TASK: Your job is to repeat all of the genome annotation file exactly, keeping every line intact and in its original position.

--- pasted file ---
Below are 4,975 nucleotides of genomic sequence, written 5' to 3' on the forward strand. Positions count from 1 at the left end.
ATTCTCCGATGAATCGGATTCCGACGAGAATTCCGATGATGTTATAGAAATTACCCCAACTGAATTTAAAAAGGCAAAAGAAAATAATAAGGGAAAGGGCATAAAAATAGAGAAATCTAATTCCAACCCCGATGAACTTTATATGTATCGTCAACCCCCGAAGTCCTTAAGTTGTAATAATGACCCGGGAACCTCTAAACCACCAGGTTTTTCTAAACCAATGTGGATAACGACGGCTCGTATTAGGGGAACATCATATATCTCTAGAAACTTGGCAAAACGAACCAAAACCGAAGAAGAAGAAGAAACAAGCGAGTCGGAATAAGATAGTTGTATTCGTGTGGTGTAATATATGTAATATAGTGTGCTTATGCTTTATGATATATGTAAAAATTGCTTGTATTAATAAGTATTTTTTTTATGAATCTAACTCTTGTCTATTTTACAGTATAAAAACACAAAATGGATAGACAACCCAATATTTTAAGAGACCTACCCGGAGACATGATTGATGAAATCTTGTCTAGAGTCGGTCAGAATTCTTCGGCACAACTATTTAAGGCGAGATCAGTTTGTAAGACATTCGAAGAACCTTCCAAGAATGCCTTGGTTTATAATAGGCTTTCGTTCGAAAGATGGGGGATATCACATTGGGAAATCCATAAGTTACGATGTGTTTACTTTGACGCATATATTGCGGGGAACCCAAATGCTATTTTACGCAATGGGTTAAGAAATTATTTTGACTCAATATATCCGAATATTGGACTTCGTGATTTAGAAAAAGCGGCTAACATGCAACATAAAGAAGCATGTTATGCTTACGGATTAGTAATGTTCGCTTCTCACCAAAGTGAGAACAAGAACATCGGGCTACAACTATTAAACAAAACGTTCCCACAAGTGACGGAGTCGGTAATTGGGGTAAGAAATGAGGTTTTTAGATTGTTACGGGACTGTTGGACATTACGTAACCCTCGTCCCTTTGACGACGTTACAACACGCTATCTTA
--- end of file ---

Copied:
Below are 4,975 nucleotides of genomic sequence, written 5' to 3' on the forward strand. Positions count from 1 at the left end.
ATTCTCCGATGAATCGGATTCCGACGAGAATTCCGATGATGTTATAGAAATTACCCCAACTGAATTTAAAAAGGCAAAAGAAAATAATAAGGGAAAGGGCATAAAAATAGAGAAATCTAATTCCAACCCCGATGAACTTTATATGTATCGTCAACCCCCGAAGTCCTTAAGTTGTAATAATGACCCGGGAACCTCTAAACCACCAGGTTTTTCTAAACCAATGTGGATAACGACGGCTCGTATTAGGGGAACATCATATATCTCTAGAAACTTGGCAAAACGAACCAAAACCGAAGAAGAAGAAGAAACAAGCGAGTCGGAATAAGATAGTTGTATTCGTGTGGTGTAATATATGTAATATAGTGTGCTTATGCTTTATGATATATGTAAAAATTGCTTGTATTAATAAGTATTTTTTTTATGAATCTAACTCTTGTCTATTTTACAGTATAAAAACACAAAATGGATAGACAACCCAATATTTTAAGAGACCTACCCGGAGACATGATTGATGAAATCTTGTCTAGAGTCGGTCAGAATTCTTCGGCACAACTATTTAAGGCGAGATCAGTTTGTAAGACATTCGAAGAACCTTCCAAGAATGCCTTGGTTTATAATAGGCTTTCGTTCGAAAGATGGGGGATATCACATTGGGAAATCCATAAGTTACGATGTGTTTACTTTGACGCATATATTGCGGGGAACCCAAATGCTATTTTACGCAATGGGTTAAGAAATTATTTTGACTCAATATATCCGAATATTGGACTTCGTGATTTAGAAAAAGCGGCTAACATGCAACATAAAGAAGCATGTTATGCTTACGGATTAGTAATGTTCGCTTCTCACCAAAGTGAGAACAAGAACATCGGGCTACAACTATTAAACAAAACGTTCCCACAAGTGACGGAGTCGGTAATTGGGGTAAGAAATGAGGTTTTTAGATTGTTACGGGACTGTTGGACATTACGTAACCCTCGTCCCTTTGACGACGTTACAACACGCTATCTTA